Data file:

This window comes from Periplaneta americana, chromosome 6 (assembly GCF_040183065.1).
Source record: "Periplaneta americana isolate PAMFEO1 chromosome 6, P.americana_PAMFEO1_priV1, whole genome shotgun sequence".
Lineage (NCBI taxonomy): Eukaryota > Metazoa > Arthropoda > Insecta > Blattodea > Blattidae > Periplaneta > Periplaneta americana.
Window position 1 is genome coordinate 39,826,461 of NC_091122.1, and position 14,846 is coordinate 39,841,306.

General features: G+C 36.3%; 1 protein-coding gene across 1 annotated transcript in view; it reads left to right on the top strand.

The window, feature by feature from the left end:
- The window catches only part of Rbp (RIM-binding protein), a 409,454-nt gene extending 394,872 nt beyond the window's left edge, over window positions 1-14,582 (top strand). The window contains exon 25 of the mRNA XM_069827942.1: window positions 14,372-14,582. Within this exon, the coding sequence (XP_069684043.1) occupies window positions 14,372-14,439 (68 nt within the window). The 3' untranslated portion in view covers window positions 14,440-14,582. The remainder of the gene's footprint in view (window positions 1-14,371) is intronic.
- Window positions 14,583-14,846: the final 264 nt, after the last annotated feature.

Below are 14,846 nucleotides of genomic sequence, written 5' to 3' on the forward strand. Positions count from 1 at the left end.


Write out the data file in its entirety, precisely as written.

This window comes from Periplaneta americana, chromosome 6 (assembly GCF_040183065.1).
Source record: "Periplaneta americana isolate PAMFEO1 chromosome 6, P.americana_PAMFEO1_priV1, whole genome shotgun sequence".
Lineage (NCBI taxonomy): Eukaryota > Metazoa > Arthropoda > Insecta > Blattodea > Blattidae > Periplaneta > Periplaneta americana.
Window position 1 is genome coordinate 39,826,461 of NC_091122.1, and position 14,846 is coordinate 39,841,306.

General features: G+C 36.3%; 1 protein-coding gene across 1 annotated transcript in view; it reads left to right on the top strand.

The window, feature by feature from the left end:
- The window catches only part of Rbp (RIM-binding protein), a 409,454-nt gene extending 394,872 nt beyond the window's left edge, over window positions 1-14,582 (top strand). The window contains exon 25 of the mRNA XM_069827942.1: window positions 14,372-14,582. Within this exon, the coding sequence (XP_069684043.1) occupies window positions 14,372-14,439 (68 nt within the window). The 3' untranslated portion in view covers window positions 14,440-14,582. The remainder of the gene's footprint in view (window positions 1-14,371) is intronic.
- Window positions 14,583-14,846: the final 264 nt, after the last annotated feature.

Below are 14,846 nucleotides of genomic sequence, written 5' to 3' on the forward strand. Positions count from 1 at the left end.